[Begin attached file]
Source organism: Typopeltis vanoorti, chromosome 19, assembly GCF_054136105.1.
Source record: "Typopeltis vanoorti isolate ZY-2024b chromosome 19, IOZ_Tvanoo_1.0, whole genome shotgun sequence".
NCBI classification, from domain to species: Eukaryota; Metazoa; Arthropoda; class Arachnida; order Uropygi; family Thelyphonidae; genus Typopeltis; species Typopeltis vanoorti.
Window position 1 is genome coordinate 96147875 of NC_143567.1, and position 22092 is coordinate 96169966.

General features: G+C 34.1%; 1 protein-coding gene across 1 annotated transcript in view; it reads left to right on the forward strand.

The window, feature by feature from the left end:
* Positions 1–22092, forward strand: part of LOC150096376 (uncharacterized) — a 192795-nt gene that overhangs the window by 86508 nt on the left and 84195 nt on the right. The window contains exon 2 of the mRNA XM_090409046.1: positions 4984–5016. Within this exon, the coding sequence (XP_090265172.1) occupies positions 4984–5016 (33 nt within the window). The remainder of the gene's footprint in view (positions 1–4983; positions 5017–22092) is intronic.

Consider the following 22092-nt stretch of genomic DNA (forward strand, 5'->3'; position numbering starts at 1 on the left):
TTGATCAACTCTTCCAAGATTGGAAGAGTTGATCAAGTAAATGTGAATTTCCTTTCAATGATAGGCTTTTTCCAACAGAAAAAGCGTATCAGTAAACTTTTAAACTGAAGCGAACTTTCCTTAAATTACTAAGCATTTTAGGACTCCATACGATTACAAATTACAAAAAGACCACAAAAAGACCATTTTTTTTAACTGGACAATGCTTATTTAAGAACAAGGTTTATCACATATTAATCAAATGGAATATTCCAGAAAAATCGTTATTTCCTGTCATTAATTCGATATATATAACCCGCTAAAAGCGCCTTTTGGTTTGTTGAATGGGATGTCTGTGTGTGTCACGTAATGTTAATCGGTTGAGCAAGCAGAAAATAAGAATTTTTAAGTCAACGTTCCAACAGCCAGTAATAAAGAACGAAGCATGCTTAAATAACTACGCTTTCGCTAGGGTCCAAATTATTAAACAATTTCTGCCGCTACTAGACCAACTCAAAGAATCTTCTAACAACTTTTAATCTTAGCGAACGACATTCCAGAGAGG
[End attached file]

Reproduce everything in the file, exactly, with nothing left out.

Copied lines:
Source organism: Typopeltis vanoorti, chromosome 19, assembly GCF_054136105.1.
Source record: "Typopeltis vanoorti isolate ZY-2024b chromosome 19, IOZ_Tvanoo_1.0, whole genome shotgun sequence".
NCBI classification, from domain to species: Eukaryota; Metazoa; Arthropoda; class Arachnida; order Uropygi; family Thelyphonidae; genus Typopeltis; species Typopeltis vanoorti.
Window position 1 is genome coordinate 96147875 of NC_143567.1, and position 22092 is coordinate 96169966.

General features: G+C 34.1%; 1 protein-coding gene across 1 annotated transcript in view; it reads left to right on the forward strand.

The window, feature by feature from the left end:
* Positions 1–22092, forward strand: part of LOC150096376 (uncharacterized) — a 192795-nt gene that overhangs the window by 86508 nt on the left and 84195 nt on the right. The window contains exon 2 of the mRNA XM_090409046.1: positions 4984–5016. Within this exon, the coding sequence (XP_090265172.1) occupies positions 4984–5016 (33 nt within the window). The remainder of the gene's footprint in view (positions 1–4983; positions 5017–22092) is intronic.

Consider the following 22092-nt stretch of genomic DNA (forward strand, 5'->3'; position numbering starts at 1 on the left):
TTGATCAACTCTTCCAAGATTGGAAGAGTTGATCAAGTAAATGTGAATTTCCTTTCAATGATAGGCTTTTTCCAACAGAAAAAGCGTATCAGTAAACTTTTAAACTGAAGCGAACTTTCCTTAAATTACTAAGCATTTTAGGACTCCATACGATTACAAATTACAAAAAGACCACAAAAAGACCATTTTTTTTAACTGGACAATGCTTATTTAAGAACAAGGTTTATCACATATTAATCAAATGGAATATTCCAGAAAAATCGTTATTTCCTGTCATTAATTCGATATATATAACCCGCTAAAAGCGCCTTTTGGTTTGTTGAATGGGATGTCTGTGTGTGTCACGTAATGTTAATCGGTTGAGCAAGCAGAAAATAAGAATTTTTAAGTCAACGTTCCAACAGCCAGTAATAAAGAACGAAGCATGCTTAAATAACTACGCTTTCGCTAGGGTCCAAATTATTAAACAATTTCTGCCGCTACTAGACCAACTCAAAGAATCTTCTAACAACTTTTAATCTTAGCGAACGACATTCCAGAGAGG